After 2006's self-titled album reestablished them as a rock band to be reckoned with, the hoopla over Pearl Jam's current release, Backspacer, has felt more like a pop culturally relevant event than anything they've done since the mid-’90s. Eddie Vedder and company had the honor of being the inaugural musical guest on Conan O'Brian's Tonight Show. They headlined the hip Outside Lands Music Festival in San Francisco. They've been consistently ranked in Yahoo's top searches since Backspacer's drop date last week. Considering they spent the first half of this decade in a more experimental groove, perhaps music fans were just waiting for them to full-on "rawk" again. But while the amps are again cranked and the rhythms are fast, this is not a band that has abandoned any of its political activism or intellectual tendencies.
Pearl Jam is often pegged as being the torchbearers for classic arena rock, in the vein of The Who or Led Zeppelin, but it is the punk-influence of The Ramones and The Stooges that is behind the louder moments on Backspacer. Songs like "Gonna See A Friend," "Got Some" and "Supersonic" are all over by the three-minute mark and the album's entire length is only 37 minutes, a Pearl Jam "record record." But Backspacer is also home to some of the most hopelessly romantic tunes in the PJ canon. Depending on your interpretation of lyrics, the beautiful Into the Wild-esque "Just Breathe" could be considered the first straight "love song" to creep onto a proper Pearl Jam album.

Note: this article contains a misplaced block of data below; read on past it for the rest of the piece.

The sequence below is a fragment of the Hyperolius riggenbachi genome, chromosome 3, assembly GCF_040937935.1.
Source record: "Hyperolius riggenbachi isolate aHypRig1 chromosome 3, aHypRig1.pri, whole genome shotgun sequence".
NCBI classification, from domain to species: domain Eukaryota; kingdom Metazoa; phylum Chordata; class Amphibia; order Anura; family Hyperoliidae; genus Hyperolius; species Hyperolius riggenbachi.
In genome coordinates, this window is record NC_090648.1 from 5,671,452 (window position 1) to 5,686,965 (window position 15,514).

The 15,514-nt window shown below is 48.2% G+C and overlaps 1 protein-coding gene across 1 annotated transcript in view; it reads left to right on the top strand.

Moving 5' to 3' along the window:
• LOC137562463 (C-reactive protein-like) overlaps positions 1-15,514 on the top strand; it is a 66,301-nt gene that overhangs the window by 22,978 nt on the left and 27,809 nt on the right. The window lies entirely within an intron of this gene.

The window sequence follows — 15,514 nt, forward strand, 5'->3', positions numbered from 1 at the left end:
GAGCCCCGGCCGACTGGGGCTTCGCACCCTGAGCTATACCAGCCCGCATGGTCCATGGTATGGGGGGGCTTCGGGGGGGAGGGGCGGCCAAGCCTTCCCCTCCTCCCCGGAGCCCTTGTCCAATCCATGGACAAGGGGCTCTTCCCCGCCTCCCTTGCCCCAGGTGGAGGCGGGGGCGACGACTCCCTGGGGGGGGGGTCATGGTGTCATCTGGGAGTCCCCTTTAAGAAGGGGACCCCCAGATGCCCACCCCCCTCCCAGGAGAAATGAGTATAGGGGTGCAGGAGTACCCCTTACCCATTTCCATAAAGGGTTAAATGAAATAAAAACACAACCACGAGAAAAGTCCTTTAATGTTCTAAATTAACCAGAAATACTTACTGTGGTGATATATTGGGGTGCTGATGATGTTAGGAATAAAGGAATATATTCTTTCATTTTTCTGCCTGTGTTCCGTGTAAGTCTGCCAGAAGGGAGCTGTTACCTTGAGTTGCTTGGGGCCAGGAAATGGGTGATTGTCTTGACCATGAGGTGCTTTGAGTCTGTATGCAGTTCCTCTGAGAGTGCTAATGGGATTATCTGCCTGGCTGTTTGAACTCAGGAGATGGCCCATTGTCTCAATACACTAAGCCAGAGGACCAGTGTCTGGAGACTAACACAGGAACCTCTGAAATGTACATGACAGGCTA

Speaking of words, the onset of the Obama presidency has certainly brought out a cheerier, lyrically romantic side of Eddie. And he's not ashamed. Much like Bruce Springsteen's latest happy-go-lucky release, Ed wrote the lyrics for the entire album (for the first time since Vitology) and they easily rank as his most hopeful, direct and accessible set of sung thoughts. Take Backspacer's lead single "The Fixer." The track more closely follows a traditional pop songwriting format than any other PJ-penned single to date ("Last Kiss" doesn't count, people). Vedder is almost Bono-like in his "fight to get it back again" approach and he wants you to do your part too. Elsewhere, he grapples with the first example of Generation-X midlife crisis on "The End" as he declares that he's "here, but not much longer." Oh crap, what does that mean for the rest of us?
All things considered, Backspacer will appeal to the die-hard Pearl Jam fans who take their marching orders from the truths they're sure they unlocked in "Corduroy," but also the casual rock fan. Eddie still growls. Mike still solos. Matt Cameron plays some of the most interesting rock drum parts out there. Twenty years in, it's probably not farfetched to assume PJ will still be playing arenas in another 20. So keep your flannel pristine.
-- Andrew Goff